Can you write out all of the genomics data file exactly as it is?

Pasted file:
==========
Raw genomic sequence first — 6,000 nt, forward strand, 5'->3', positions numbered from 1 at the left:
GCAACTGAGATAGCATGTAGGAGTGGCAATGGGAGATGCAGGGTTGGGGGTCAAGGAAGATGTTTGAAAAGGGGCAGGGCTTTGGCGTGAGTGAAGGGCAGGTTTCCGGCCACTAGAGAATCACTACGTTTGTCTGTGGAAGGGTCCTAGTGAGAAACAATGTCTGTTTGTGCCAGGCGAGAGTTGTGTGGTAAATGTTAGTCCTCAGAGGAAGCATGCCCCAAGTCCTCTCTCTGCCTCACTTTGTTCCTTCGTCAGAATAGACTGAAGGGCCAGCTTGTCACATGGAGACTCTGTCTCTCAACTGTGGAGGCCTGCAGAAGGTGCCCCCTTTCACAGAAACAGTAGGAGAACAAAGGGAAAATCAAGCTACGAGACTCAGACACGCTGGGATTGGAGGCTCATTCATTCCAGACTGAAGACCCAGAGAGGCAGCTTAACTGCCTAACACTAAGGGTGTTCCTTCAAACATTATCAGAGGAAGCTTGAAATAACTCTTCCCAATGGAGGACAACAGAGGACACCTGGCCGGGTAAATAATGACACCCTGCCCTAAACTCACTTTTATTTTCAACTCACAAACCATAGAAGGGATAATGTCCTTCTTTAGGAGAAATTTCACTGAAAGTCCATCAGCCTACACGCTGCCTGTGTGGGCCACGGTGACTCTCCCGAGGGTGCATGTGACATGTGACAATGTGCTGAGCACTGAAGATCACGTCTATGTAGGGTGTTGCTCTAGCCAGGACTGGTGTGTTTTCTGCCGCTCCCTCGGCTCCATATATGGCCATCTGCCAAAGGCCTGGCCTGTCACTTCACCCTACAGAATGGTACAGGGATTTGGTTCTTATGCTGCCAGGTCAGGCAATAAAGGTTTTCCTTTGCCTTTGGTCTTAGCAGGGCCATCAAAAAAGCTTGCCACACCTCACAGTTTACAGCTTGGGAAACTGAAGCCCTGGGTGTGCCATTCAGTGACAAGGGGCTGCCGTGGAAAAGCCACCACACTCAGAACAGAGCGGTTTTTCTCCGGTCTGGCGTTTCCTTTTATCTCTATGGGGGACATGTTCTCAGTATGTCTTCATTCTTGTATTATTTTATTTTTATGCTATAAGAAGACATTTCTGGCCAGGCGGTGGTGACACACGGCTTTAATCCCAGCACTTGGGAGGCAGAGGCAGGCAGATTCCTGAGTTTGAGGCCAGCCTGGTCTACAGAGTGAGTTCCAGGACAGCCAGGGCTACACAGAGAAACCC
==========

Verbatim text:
Raw genomic sequence first — 6,000 nt, forward strand, 5'->3', positions numbered from 1 at the left:
GCAACTGAGATAGCATGTAGGAGTGGCAATGGGAGATGCAGGGTTGGGGGTCAAGGAAGATGTTTGAAAAGGGGCAGGGCTTTGGCGTGAGTGAAGGGCAGGTTTCCGGCCACTAGAGAATCACTACGTTTGTCTGTGGAAGGGTCCTAGTGAGAAACAATGTCTGTTTGTGCCAGGCGAGAGTTGTGTGGTAAATGTTAGTCCTCAGAGGAAGCATGCCCCAAGTCCTCTCTCTGCCTCACTTTGTTCCTTCGTCAGAATAGACTGAAGGGCCAGCTTGTCACATGGAGACTCTGTCTCTCAACTGTGGAGGCCTGCAGAAGGTGCCCCCTTTCACAGAAACAGTAGGAGAACAAAGGGAAAATCAAGCTACGAGACTCAGACACGCTGGGATTGGAGGCTCATTCATTCCAGACTGAAGACCCAGAGAGGCAGCTTAACTGCCTAACACTAAGGGTGTTCCTTCAAACATTATCAGAGGAAGCTTGAAATAACTCTTCCCAATGGAGGACAACAGAGGACACCTGGCCGGGTAAATAATGACACCCTGCCCTAAACTCACTTTTATTTTCAACTCACAAACCATAGAAGGGATAATGTCCTTCTTTAGGAGAAATTTCACTGAAAGTCCATCAGCCTACACGCTGCCTGTGTGGGCCACGGTGACTCTCCCGAGGGTGCATGTGACATGTGACAATGTGCTGAGCACTGAAGATCACGTCTATGTAGGGTGTTGCTCTAGCCAGGACTGGTGTGTTTTCTGCCGCTCCCTCGGCTCCATATATGGCCATCTGCCAAAGGCCTGGCCTGTCACTTCACCCTACAGAATGGTACAGGGATTTGGTTCTTATGCTGCCAGGTCAGGCAATAAAGGTTTTCCTTTGCCTTTGGTCTTAGCAGGGCCATCAAAAAAGCTTGCCACACCTCACAGTTTACAGCTTGGGAAACTGAAGCCCTGGGTGTGCCATTCAGTGACAAGGGGCTGCCGTGGAAAAGCCACCACACTCAGAACAGAGCGGTTTTTCTCCGGTCTGGCGTTTCCTTTTATCTCTATGGGGGACATGTTCTCAGTATGTCTTCATTCTTGTATTATTTTATTTTTATGCTATAAGAAGACATTTCTGGCCAGGCGGTGGTGACACACGGCTTTAATCCCAGCACTTGGGAGGCAGAGGCAGGCAGATTCCTGAGTTTGAGGCCAGCCTGGTCTACAGAGTGAGTTCCAGGACAGCCAGGGCTACACAGAGAAACCC